Arizona Governor Jan Brewer announced that Arizona ranks 2nd nationally in terms of solar installation, according to the 2012 U.S. Solar Market Insight Report from the Solar Energy Industries Association (SEIA). More utility-scale solar technology was installed in Arizona over the last year than in any other state. The annual SEIA report shows a significant increase in photovoltaic (PV) system installations in Arizona, growing from 273 megawatts worth of power installed in 2011 to 710 megawatts in 2012. Arizona now has edged out New Jersey for the number two slot, and trails only California in solar production. The solar industry overall, had one of its best years in 2012 despite the failure of some companies.
Nationally, solar installation grew by 76 percent over the last year. There are now more than 300,000 operational PV systems throughout the country, and the SEIA forecasts continued growth in 2013. Notably, the United States installed 11% of all global solar systems in 2012 – our country’s highest market share in at least 15 years, according to the report.
“We’ve brought more new solar online in 2012 than in the three prior years combined,” SEIA head Rhone Resch said in a statement. “And every one of these panels was bolted down by a member of the U.S. workforce.”
Solar jobs now employ 119,000 people in the United States an increase of 13% over last year, a trend that is expected to continue into 2013. The industry owes this growth to better financing options and greater investment overall into the industry.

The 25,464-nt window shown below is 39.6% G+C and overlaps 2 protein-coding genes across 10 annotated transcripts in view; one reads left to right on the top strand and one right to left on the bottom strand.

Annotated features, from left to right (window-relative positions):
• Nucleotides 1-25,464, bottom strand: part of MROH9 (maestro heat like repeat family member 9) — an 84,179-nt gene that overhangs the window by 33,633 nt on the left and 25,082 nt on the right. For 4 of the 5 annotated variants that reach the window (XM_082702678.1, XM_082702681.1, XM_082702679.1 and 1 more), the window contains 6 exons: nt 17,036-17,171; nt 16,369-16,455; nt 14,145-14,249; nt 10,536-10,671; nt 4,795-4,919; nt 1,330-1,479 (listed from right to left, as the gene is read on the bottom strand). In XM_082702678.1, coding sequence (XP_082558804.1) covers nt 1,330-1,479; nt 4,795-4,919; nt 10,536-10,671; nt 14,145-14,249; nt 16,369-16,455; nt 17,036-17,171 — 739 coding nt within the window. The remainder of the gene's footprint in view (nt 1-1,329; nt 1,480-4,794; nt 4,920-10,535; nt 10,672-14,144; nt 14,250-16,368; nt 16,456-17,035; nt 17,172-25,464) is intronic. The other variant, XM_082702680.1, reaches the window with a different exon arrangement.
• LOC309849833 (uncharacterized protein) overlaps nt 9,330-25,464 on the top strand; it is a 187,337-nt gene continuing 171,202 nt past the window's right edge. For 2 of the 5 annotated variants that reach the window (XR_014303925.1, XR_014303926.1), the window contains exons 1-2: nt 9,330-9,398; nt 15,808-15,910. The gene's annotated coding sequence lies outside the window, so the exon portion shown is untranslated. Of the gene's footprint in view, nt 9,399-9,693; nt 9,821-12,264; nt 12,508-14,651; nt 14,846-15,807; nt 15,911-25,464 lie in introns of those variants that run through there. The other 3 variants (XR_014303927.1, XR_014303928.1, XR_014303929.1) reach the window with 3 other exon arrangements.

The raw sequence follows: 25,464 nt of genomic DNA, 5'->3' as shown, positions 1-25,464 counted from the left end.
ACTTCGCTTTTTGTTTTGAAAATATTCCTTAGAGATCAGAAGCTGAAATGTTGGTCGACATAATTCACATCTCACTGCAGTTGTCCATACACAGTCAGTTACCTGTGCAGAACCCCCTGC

Arizona is presently working on three major utility-scale projects. Agua Caliente Solar, near Yuma, is currently generating 250 megawatts. When completed in 2014, it will be the largest solar photovoltaic (PV) project in the world at 290 megawatts. Some states are, however, rolling back their investments in solar. Hawaii Governor Bill Abercrombie has asked for a federal allowance to amend its solar tax credits and offer less incentives for solar in his state as they are causing a drag on the budget.
Suntech Power Holdings Co., a Chinese company, which maintains production facilities in the US, is also cutting back some of its production. It will close its Arizona plant later this year, costing the state 43 jobs. Questions about the company’s overall financial health seemed to have triggered some unusual trading activity on the New York Stock Exchange, prompting an investigation by US financial regulators this week. The company said in a statement today it is unaware of any reason for the abnormalities, as it is currently working to come to a debt restructuring agreement with creditors.